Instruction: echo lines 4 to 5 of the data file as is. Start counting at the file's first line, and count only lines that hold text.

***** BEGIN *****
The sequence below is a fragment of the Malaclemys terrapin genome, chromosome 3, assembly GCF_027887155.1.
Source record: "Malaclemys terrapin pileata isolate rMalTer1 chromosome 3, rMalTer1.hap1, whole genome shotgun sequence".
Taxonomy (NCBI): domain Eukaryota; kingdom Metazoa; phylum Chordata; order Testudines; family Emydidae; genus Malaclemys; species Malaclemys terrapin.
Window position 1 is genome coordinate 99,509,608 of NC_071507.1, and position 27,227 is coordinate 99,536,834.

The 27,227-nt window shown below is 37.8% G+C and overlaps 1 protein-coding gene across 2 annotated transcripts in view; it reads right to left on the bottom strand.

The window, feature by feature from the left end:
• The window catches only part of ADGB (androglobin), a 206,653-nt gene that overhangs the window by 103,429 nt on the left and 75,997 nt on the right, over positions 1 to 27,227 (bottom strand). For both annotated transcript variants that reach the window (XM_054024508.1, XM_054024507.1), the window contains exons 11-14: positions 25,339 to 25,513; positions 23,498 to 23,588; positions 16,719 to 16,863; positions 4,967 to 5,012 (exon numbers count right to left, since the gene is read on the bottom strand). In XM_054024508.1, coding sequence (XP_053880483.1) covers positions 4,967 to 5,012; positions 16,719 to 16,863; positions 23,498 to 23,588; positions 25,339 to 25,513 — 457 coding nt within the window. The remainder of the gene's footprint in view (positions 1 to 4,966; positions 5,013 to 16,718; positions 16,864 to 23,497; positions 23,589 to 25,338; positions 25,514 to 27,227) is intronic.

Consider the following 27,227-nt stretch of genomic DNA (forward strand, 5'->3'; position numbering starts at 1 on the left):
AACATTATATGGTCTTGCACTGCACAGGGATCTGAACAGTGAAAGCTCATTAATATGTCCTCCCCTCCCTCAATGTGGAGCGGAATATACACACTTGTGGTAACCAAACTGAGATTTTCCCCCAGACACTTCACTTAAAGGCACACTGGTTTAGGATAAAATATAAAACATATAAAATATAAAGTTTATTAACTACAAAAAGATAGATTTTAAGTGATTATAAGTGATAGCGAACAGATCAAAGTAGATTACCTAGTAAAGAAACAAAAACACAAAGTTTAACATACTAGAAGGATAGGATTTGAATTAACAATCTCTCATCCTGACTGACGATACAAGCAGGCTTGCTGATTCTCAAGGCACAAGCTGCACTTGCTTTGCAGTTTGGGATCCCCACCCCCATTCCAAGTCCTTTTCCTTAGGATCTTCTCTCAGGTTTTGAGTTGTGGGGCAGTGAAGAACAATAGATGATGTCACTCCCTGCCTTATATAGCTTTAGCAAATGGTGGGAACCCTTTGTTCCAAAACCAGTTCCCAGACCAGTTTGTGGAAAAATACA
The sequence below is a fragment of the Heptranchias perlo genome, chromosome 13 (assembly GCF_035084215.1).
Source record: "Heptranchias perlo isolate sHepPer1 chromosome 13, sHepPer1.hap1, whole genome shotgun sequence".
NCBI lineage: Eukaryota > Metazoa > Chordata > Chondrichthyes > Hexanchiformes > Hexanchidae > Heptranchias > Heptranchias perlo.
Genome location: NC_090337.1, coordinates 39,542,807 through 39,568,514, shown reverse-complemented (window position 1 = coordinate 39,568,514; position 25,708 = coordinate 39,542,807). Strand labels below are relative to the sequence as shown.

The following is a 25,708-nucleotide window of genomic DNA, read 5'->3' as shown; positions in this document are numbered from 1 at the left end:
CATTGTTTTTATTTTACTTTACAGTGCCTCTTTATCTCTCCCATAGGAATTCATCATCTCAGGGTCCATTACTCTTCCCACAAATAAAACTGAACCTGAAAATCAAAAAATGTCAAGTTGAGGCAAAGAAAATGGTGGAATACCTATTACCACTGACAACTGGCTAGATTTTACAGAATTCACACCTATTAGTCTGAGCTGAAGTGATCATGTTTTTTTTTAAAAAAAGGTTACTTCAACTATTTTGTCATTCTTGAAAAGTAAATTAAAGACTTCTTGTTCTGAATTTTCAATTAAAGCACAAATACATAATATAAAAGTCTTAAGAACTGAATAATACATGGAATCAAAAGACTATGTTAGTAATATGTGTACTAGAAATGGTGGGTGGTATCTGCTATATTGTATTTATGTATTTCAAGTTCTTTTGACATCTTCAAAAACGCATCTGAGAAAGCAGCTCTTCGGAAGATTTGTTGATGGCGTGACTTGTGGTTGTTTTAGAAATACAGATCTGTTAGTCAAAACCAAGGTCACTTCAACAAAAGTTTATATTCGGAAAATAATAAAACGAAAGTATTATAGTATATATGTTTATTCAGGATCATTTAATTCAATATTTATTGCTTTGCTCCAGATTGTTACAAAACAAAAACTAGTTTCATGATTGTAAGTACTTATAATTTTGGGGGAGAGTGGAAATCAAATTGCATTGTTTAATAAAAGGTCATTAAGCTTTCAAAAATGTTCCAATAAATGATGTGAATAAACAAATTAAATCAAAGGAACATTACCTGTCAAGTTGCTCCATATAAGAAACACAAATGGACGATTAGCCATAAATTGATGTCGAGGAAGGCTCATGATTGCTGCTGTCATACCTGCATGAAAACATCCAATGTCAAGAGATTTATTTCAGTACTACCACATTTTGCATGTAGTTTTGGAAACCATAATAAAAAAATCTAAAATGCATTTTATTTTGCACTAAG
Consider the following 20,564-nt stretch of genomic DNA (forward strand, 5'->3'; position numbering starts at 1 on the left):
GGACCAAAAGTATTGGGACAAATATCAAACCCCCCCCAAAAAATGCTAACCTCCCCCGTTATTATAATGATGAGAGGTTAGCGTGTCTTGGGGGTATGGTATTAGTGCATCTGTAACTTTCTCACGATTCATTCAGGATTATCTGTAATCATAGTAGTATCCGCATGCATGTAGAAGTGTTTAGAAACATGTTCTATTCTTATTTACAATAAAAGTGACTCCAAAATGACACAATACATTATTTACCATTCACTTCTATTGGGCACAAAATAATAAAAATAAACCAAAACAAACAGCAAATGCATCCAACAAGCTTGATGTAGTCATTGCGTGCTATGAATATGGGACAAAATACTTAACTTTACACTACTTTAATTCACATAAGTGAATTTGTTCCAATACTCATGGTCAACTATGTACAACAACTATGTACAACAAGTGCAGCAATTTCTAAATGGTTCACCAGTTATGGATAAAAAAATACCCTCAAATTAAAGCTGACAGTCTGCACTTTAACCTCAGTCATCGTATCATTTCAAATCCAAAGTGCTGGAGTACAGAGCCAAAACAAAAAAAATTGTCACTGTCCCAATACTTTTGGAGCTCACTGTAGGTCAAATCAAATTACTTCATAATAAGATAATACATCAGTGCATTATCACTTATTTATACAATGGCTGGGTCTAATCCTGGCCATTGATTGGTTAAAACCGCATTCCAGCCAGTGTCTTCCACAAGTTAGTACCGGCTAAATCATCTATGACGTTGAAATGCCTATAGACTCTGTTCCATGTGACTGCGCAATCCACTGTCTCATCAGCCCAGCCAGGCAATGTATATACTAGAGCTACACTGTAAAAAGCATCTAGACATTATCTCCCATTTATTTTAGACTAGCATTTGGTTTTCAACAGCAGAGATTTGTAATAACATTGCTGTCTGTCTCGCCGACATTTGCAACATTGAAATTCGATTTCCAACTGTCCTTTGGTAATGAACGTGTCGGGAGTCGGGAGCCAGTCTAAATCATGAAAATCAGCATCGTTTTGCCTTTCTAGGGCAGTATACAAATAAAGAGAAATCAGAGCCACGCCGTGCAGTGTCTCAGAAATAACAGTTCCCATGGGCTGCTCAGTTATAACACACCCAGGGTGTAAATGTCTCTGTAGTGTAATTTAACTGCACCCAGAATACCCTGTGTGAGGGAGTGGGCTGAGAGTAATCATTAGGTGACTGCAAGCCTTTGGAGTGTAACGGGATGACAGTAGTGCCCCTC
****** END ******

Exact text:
Window position 1 is genome coordinate 99,509,608 of NC_071507.1, and position 27,227 is coordinate 99,536,834.

The 27,227-nt window shown below is 37.8% G+C and overlaps 1 protein-coding gene across 2 annotated transcripts in view; it reads right to left on the bottom strand.